Conflicts are an inevitable part of any relationship – be it with your colleagues at work, spouse, or children at home or with friends. However, the outcome of conflicts depends on how you deal with them.
If you are human, you will have conflicts. Most conflicts occur due to perceived differences between the parties involved. Conflicts can help you learn a lot about yourself. Do not avoid conflict, hoping it would go away. It never does. Address conflicts early on and nip it in the bud before it turns ugly.
Here is what I do when I deal with conflicts:
- Time out: I find this very effective. By taking a time out, I can think. I am able to consider the issues and my responses. You do not need to solve issues right now. Remember, you are looking for a long term resolution, not a duct-tape fix.
- Communication: What does a kid do when s/he is angry? Stomp? Throw a tantrum? And perhaps stop talking for a while? But then the kid realizes keeping mum is not helping him/her and they start talking. Communication is the key to managing conflicts effectively. By expressing feelings, you also acknowledge that a problem exists.
- Focus on the problem – not the individual/s: Conflicts escalate because a professional issue becomes a personal one. When egos become part of the conflict, it is difficult to arrive at a resolution. Hence, focus on the problem, not the people. Use “I” statements and avoid “You” statements. Also, statements that begin like, “Any logical person …” is a strict no-no. Remember, the goal of the conflict is not to prove anyone right or wrong. It is about generating a win/win situation for all parties involved.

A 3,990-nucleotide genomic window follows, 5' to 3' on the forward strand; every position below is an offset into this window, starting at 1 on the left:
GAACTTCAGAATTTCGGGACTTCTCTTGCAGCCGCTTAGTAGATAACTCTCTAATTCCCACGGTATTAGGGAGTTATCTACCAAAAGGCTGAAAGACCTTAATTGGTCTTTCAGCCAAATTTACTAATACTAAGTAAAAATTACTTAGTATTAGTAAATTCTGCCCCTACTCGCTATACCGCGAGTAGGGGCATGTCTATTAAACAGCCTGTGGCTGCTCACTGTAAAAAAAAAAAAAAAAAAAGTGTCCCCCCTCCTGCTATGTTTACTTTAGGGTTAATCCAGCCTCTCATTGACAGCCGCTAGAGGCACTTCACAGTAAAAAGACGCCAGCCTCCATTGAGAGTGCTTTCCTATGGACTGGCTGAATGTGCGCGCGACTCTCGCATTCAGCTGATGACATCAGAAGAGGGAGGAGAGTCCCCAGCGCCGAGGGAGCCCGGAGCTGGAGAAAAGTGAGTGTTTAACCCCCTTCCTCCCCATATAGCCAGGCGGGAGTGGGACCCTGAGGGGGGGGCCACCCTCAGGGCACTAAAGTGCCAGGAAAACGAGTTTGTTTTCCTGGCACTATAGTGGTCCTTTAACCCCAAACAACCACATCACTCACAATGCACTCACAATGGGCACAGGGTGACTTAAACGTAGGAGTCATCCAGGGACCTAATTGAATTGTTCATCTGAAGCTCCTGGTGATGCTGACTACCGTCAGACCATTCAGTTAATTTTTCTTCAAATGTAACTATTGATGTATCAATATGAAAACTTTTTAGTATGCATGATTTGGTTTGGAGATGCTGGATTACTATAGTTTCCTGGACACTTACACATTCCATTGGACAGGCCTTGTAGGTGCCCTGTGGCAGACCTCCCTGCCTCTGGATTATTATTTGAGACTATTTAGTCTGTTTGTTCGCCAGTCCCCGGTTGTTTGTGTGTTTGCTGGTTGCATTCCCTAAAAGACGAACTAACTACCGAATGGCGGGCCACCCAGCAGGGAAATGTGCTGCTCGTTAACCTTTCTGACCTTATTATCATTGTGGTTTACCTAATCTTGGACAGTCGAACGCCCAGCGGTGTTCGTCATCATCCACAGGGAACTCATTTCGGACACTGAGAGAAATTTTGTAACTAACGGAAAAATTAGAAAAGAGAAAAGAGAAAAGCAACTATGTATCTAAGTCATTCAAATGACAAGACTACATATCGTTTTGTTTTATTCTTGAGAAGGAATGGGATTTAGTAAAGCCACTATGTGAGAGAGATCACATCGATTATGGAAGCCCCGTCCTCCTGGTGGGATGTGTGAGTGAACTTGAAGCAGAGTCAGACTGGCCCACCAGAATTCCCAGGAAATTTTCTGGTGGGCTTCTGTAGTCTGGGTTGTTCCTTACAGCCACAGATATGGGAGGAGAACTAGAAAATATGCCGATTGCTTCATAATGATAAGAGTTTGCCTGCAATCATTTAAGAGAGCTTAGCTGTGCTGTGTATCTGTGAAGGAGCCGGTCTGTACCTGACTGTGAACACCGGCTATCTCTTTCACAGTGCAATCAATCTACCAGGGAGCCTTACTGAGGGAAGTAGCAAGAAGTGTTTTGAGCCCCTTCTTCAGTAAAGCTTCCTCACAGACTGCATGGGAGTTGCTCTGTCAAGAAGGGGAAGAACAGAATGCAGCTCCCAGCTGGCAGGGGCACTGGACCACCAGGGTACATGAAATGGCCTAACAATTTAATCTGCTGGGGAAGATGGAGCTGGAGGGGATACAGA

- Find common areas of agreement: When undergoing sales training, you are told to ask “Yes” questions; i.e., ask questions that elicit a “Yes” response from prospects: “Do you want to increase your revenue?” Who is going to say no to that? The same principle applies here. “Sounds like you are upset about my tardiness, aren’t you?” Getting all parties to agree on something – however small – is an important step in conflict resolution. Agree on the problem; agree on the procedure to follow; agree on the objective.
- Action plan: Determine the actions that are needed to come to a successful resolution. One tool that I find particularly useful is the PMI – Plus, Minus, Interesting. (by Edward de Bono). It is a great tool to help focus on the problem and focuses on altering perceptions. It is easier to say, “Hey, let’s do a PMI on this issue” rather than “I disagree with you”. Individuals involved in the conflict tend to perceive limited available options when this is the time to “think outside the box”.
Managing conflicts is never easy. As a leader or manager, it comes with the territory. As one of the parties to the conflict, it is even harder. But respecting other people’s views and opinions will go a long way in developing a healthy working relationship.
Discuss this: You are a small business employee. You have issues with your boss who is also the owner of the small business. Every one of your initiatives is questioned, and you are micro-managed. Conflicts seem to occur at every turn. How would you deal with this situation?
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